Cricket Australia chief James Sutherland on Tuesday said allegations made in a London court implicating Australian players in match-fixing were baseless claims made by a person of "dubious repute".
The details emerged as Mazher Mahmood, the former investigations editor for Rupert Murdoch's now-defunct News of the World, gave evidence at the trial of ex-Pakistan cricket captain Salman Butt and fast bowler Mohammad Asif.
In recordings played to Southwark Crown Court, an agent, Mazhar Majeed, alleged that Australians, as well as some of the biggest names in Pakistani cricket, were prepared to fix parts of matches.
Sutherland said he had serious doubts over Majeed's integrity.
"These comments or allegations would appear to be outlandish and were made by a person of dubious repute," he said at a press conference. "These would appear to be baseless allegations."
During the trial, a video secretly filmed in a car was played showing the agent and Mahmood -- posing as an Indian frontman for a gambling syndicate -- meeting during the first day of Pakistan's Test against England on August 18 last year.
In it, Majeed said he would give the journalist proof of his influence by arranging for two no-balls to be bowled, for a fee of �10,000 each, then said a "deposit" of �150,000 was required for further activity.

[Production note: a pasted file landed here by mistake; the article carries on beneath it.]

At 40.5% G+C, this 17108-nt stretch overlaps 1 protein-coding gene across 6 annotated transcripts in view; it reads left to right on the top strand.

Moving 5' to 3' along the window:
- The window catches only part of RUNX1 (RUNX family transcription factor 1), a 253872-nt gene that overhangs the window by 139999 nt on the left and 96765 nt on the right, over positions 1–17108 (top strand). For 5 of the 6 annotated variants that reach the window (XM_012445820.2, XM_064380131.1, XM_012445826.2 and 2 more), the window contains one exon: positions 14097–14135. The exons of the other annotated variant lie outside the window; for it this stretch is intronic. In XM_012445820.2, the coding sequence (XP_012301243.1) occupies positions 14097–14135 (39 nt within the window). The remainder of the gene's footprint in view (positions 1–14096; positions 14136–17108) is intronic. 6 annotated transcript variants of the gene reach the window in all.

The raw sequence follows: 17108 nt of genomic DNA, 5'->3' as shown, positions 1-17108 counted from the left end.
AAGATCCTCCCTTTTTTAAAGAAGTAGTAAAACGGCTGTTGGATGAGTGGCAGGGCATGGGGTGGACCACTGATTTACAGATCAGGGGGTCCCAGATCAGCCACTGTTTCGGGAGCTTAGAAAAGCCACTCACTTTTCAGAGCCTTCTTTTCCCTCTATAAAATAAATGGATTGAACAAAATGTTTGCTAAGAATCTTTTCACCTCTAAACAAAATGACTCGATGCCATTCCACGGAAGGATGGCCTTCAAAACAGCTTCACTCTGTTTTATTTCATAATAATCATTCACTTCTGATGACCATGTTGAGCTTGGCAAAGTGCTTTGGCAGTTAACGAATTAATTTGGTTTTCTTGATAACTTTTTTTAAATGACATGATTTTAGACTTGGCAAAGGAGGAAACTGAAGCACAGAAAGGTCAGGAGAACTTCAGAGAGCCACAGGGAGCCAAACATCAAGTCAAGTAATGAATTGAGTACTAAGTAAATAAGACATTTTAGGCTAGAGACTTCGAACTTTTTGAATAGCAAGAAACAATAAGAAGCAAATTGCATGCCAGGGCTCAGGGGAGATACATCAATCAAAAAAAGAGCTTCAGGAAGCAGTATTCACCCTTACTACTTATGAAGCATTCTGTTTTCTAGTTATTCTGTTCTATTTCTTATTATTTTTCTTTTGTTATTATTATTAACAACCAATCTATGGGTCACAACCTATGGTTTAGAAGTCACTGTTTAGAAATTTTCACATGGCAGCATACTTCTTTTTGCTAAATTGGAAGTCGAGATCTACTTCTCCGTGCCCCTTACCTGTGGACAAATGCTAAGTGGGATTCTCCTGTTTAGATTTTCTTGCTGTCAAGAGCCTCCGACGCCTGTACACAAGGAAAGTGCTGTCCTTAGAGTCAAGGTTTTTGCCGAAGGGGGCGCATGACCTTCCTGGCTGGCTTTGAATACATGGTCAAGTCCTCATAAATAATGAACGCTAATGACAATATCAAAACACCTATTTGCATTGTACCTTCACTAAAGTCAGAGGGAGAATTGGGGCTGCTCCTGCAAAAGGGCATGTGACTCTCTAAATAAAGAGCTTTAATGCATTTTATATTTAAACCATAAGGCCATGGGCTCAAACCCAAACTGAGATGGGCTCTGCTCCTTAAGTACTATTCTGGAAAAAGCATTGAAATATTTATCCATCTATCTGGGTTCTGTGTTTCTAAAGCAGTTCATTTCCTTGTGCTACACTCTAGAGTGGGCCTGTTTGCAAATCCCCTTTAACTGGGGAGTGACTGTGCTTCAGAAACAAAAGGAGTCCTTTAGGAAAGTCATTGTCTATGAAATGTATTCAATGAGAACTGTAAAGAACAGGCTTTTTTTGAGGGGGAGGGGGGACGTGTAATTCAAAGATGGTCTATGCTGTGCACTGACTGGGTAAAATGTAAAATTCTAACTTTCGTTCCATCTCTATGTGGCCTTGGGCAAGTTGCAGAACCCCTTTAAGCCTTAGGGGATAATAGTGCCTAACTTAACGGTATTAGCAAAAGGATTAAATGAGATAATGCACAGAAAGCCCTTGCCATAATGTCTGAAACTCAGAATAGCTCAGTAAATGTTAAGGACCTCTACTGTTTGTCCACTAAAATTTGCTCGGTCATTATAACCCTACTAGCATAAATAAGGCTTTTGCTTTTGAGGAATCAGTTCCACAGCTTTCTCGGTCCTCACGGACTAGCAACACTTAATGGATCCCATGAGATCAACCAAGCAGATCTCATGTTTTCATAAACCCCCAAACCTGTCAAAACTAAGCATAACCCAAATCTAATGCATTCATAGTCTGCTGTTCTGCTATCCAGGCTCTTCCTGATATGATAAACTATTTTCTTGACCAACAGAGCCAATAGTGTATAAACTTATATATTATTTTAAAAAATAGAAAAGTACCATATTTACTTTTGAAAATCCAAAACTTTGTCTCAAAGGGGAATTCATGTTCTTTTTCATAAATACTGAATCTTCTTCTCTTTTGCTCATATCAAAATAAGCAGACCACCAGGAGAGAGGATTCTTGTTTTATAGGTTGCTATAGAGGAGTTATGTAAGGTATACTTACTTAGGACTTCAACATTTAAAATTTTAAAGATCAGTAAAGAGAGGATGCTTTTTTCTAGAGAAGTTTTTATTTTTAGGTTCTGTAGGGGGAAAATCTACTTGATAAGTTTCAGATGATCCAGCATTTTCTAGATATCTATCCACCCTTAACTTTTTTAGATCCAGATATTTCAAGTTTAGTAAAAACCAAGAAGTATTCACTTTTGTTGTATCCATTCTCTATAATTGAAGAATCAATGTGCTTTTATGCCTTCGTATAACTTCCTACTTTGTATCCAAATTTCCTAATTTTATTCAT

Prosecutors allege Butt and Asif agreed for no-balls to be bowled as part of a spot-fixing scam. They have pleaded not guilty to charges of conspiracy to obtain and accept corrupt payments, and conspiracy to cheat at gambling.
Majeed also alleged that Australian players would fix "brackets", a set period of a match on which punters bet.
"The Australians, they are the biggest. They have 10 brackets a game," he claimed.
Arranging a "bracket" could cost between �50,000 and �80,000, he said.
"For a result, Twenty20 is about �400,000 and Test matches, depending on the situation, is about �1 million," he added.
Sutherland said Australian players had been "unfairly maligned" by the claims.
"I think the sweeping statement unfairly maligns Australian cricketers," he said, adding that Cricket Australia had long taken an emphatic stand against corruption.
"CA has a very strong view about corruption and that is that there is no place for it in our sport," he said.
The CA boss added that he would contact the International Cricket Council (ICC) about the allegations and would investigate if there was "one skerrick of credible evidence".
But he said so far he was aware of none.
"The ICC attend every single international cricket match with their corruption unit and there is nothing I have heard to suggest that there are Australian players who are of interest to them," Sutherland said.
"If there is any issue or there is any concern, we will investigate them.
"If we charge players and we find them guilty we will have no qualms about issuing a life sentence on players who are found guilty of match-fixing."
"But in my dealings with the ICC I'm very confident that I would know and understand if there were concerns about Australian players. I have heard none of that."